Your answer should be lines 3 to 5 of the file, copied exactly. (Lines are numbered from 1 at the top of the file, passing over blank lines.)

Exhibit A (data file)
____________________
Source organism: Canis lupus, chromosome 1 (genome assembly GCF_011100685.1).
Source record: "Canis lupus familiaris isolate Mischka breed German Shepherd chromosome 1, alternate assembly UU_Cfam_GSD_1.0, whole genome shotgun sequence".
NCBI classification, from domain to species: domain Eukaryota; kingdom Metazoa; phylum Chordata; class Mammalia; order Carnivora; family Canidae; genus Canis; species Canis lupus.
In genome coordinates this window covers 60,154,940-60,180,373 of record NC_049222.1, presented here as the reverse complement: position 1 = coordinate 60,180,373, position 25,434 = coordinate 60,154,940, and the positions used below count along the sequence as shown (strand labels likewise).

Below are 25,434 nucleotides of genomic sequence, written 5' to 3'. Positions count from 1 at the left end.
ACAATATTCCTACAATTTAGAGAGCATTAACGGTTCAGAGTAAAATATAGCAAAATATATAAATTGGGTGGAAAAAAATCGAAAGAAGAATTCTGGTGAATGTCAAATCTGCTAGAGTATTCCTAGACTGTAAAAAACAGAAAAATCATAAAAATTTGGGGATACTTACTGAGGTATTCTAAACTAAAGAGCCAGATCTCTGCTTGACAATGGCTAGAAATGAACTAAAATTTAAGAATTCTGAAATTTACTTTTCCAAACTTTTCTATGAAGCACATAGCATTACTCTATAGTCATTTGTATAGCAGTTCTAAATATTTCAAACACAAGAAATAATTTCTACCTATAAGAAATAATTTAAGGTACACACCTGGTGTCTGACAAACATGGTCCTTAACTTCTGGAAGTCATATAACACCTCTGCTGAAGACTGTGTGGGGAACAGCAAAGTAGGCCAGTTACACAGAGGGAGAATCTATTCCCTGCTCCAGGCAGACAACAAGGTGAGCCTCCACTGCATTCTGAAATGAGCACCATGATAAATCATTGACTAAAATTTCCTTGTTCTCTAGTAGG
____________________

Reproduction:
NCBI classification, from domain to species: domain Eukaryota; kingdom Metazoa; phylum Chordata; class Mammalia; order Carnivora; family Canidae; genus Canis; species Canis lupus.
In genome coordinates this window covers 60,154,940-60,180,373 of record NC_049222.1, presented here as the reverse complement: position 1 = coordinate 60,180,373, position 25,434 = coordinate 60,154,940, and the positions used below count along the sequence as shown (strand labels likewise).

Below are 25,434 nucleotides of genomic sequence, written 5' to 3'. Positions count from 1 at the left end.